Originally written by Anna Jordan on Small Business
More than 400 leading figures in the fashion industry are calling on the government for help following post-Brexit red tape and travel restrictions.
The open letter to the Prime Minister comes from respected icons, including model Twiggy and Patrick Grant, judge on the Great British Sewing Bee.
Complex international supply chains and relationships have been ‘strangled’ under the new restrictions.
“Everyone working across the EU, our largest trading partner for imports and exports, will now need
costly work permits for each of the member states they visit and a mountain of paperwork for their
products and equipment. This is a step backwards and out of touch with the realities of how the sector
works,” they wrote in the letter fronted by Fashion Roundtable, an industry forum.
“From travelling to the EU for trade shows to large value shoots and shows happening here in
the UK, red tape delays and costs are impacting our industry already, with work relocating to the EU,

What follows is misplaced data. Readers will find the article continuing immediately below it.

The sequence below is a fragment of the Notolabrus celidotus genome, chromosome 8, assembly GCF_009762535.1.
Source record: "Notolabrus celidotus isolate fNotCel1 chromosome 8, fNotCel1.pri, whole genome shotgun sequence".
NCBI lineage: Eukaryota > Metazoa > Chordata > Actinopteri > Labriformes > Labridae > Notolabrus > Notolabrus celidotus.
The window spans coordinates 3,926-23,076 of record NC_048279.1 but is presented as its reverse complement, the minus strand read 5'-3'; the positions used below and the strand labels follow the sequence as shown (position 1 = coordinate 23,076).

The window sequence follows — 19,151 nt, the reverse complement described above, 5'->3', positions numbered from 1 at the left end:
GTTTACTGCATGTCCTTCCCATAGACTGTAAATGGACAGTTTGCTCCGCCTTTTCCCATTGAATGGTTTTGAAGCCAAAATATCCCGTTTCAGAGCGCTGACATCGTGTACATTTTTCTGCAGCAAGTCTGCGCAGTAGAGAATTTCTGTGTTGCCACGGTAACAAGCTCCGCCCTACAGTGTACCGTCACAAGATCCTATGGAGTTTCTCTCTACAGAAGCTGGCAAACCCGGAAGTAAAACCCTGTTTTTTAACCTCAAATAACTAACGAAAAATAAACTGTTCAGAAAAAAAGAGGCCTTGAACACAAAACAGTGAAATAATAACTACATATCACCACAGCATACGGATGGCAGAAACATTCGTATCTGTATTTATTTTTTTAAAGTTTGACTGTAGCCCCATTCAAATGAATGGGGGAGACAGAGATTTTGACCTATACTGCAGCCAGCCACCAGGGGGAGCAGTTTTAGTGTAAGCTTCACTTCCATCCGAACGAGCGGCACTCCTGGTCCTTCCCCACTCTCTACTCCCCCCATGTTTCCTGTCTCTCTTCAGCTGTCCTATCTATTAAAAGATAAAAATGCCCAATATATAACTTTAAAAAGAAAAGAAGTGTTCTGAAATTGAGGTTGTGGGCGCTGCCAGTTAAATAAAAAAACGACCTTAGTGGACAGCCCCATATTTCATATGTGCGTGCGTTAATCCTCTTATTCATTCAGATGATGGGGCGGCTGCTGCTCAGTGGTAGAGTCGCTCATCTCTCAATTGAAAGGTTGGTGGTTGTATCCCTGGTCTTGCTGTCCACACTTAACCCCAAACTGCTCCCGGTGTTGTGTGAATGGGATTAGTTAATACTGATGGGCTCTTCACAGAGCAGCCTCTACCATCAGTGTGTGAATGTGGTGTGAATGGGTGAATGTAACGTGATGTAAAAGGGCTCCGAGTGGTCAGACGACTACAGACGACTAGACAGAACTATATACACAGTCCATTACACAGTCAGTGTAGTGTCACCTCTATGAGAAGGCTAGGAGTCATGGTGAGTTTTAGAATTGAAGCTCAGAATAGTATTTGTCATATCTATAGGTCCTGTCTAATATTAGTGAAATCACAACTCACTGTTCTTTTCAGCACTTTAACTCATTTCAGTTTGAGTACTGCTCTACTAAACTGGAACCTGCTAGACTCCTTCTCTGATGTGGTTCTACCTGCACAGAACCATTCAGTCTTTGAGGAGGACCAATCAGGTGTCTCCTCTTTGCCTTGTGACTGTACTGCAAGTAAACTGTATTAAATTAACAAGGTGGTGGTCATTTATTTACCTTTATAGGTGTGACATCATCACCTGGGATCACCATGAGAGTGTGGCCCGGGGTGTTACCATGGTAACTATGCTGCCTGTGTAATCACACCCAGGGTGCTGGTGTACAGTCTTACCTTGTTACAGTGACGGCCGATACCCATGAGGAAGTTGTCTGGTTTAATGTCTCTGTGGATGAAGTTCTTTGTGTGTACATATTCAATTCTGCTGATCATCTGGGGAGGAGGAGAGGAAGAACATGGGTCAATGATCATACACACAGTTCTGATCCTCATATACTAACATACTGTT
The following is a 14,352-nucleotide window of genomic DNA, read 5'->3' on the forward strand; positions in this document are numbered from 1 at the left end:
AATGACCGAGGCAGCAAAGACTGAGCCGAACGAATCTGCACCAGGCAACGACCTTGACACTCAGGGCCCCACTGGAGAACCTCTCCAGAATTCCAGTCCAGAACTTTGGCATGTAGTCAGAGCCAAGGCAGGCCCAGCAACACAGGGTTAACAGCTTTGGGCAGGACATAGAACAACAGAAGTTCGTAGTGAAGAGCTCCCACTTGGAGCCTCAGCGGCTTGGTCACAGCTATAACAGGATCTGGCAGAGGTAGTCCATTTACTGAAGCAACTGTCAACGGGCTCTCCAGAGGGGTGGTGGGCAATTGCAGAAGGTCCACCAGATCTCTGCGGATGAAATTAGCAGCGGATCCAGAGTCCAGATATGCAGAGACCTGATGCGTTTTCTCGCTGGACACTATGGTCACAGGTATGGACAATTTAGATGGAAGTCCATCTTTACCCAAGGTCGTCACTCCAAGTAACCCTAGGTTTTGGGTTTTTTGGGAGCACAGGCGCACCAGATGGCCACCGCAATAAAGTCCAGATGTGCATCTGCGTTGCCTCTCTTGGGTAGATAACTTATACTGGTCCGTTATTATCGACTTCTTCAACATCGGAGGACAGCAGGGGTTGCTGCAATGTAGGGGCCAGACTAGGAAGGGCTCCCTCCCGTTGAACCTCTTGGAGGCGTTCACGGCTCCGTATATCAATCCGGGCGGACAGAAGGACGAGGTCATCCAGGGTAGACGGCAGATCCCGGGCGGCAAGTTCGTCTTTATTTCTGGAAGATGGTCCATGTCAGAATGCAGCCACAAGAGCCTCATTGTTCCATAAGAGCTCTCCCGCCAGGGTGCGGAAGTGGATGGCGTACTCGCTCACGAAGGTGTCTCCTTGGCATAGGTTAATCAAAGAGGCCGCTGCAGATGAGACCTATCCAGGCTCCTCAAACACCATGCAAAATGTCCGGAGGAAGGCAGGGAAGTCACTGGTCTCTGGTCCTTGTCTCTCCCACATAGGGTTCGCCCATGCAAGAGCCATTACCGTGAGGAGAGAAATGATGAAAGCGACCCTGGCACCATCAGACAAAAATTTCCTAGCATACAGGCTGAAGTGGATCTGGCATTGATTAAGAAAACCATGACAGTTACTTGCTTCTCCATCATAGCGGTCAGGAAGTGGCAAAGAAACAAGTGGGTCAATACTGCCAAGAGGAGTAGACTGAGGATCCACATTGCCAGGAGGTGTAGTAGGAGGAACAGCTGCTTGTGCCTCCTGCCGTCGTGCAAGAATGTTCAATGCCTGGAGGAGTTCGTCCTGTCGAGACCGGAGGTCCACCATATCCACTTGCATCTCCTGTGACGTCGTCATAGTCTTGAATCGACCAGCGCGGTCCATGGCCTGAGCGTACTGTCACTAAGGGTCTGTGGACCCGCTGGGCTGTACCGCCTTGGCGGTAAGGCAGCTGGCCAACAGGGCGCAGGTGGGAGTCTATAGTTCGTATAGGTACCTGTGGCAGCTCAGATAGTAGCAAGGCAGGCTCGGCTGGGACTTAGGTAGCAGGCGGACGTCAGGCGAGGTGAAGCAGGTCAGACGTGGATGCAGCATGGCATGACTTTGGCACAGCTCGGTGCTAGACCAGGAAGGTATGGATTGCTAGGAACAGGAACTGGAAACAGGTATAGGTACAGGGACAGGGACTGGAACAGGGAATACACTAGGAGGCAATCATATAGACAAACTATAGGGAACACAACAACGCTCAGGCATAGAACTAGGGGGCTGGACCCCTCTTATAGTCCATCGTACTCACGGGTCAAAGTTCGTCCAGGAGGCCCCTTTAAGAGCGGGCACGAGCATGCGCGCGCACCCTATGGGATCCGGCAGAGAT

all impacting our opportunities to trade and travel.”
Fashion Roundtable wants the government to add garment workers to the list of ‘shortage occupations’ for UK visas to help fill thousands of vacancies in UK clothing factories. It’s also calling for UK tax breaks to encourage sustainable practices and negotiations for paper-free travel for British creatives and their equipment in the EU.
It also renewed calls on the government to reconsider its decision to scrap the Retail Export Scheme, where international visitors could reclaim 20 per cent of VAT on their own purchases, but this ended on January 1 2021.
The letter argues that fashion is worth more to UK GDP than the fishing, music, film and motoring industries combined The industry is estimated to be worth 1.6 per cent of UK GDP. To put that into context, fashion makes up around 0.8 per cent of German GDP.
Many of the 59,000 fashion industry SMEs affected couldn’t afford the ‘red tape experts’ they needed to get to grips with the new rules. Customers in both the EU and the UK have refused orders because of unforeseen tariffs and VAT charges.
The Cabinet Office said that it is working closely with fashion businesses facing challenges in this new trading climate.
“We are working closely with businesses in the fashion industry to ensure they get the support they need to trade effectively with Europe, and seize new opportunities as we strike trade deals with the world’s fastest growing markets.
“We are operating export helplines, running webinars with policy experts and offering businesses support via our network of 300 international trade advisers,” a spokesperson said. “This is on top of the millions we have invested to expand the customs intermediaries sector.”
What the Brexit deal means for small business
Fashion industry struggles for survival due to post-Brexit red tape